So what in practice should we make of the parable apart from the sheer obvious meaning that self indulgent riches are a recipe for disaster and should be avoided at all costs? Most of us are not likely to end up millionaires. And most of us as priests and religious are not going to end up dying of hunger either. All believers should think of poverty as a more polyvalent notion. Were we to apply it to our talents, for instance, that would not be a misdirection. We could backtrack in this same sixteenth chapter of Luke to v.10. We are told that those faithful in little things will be faithful in great. And that one cannot serve two masters. Better serve one however badly! But this involves what are called virtues-the continual habit of trying to do what is good and say what is right. It becomes a way of life.
Now we would all like to be good. Because at least we admire good in others. More than ever in the history of the world there is a consciousness of how the rich exploit the poor. The phrase “special option for the poor” was introduced during the Second Vatican Council(1962-5). The present pope chose Francis as his name- coming from Latin America where Liberation Theology was/is a major ecclesial concern he has made their concerns central to his ministry. Now that there is a worldwide economic recession, and people are everywhere feeling its effects, concern with poverty is not just an intellectual notion. People are visiting food banks more than ever. Children’s uniforms for school are often highlighted as parents try to cope. Dives did not even see Lazarus. People now see how unbridled profit making by big international companies are often blind to the needs of those being exploited. The energy crisis makes for a universal concern as to how the poor especially will be protected against the coming ravages of winter. Sick people cannot get to doctors and ambulances cannot get to them- speaking only of our privileged world. So we are invited to be far more attentive than we might normally be to the import of Christian teaching on poverty and riches. The pope’s is a universal message.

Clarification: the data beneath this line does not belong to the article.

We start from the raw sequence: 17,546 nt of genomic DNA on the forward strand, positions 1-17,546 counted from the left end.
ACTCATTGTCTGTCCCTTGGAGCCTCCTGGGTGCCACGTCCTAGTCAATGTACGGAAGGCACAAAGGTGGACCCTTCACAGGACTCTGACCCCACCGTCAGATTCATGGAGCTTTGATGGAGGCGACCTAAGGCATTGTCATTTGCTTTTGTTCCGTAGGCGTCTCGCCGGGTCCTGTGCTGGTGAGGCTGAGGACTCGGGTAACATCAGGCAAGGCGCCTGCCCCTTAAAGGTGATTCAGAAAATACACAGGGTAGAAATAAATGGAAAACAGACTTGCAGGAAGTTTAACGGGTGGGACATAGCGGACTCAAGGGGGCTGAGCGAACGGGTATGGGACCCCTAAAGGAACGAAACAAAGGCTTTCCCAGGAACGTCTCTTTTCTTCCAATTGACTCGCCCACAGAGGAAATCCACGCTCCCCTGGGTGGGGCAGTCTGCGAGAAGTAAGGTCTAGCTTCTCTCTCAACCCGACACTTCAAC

St.Luke in many ways was presenting a sobering message in a very vivid way. He had Our Lady say to Elizabeth: ‘He put down the mighty from their thrones and exalted the humble’. He showed the primitive Christian community in Jerusalem sharing all things in common. Poverty and riches figure larger in his Gospel than in the others. But he showed also how rich women helped Jesus on his mission (Lk 8:1ff.). He showed how Paul lived, earning his own living, as he preached the gospel. He showed how Zacchaeus on conversion distributed his wealth. He showed how Jesus dined with sinners, and paid his taxes, and rendered to Caesar what was Caesar’s. He gave a realistic picture of how people lived and encouraged the correct attitude to living in believers. Once again we are faced with enormous danger coming from a source we had thought would never be a danger again. We are invited to be responsible in our relationships which make for peace. Today’s parable evokes so much reflection ! Amen.
Rev. Richard J. Taylor is the Spiritual Advisor for MaterCare International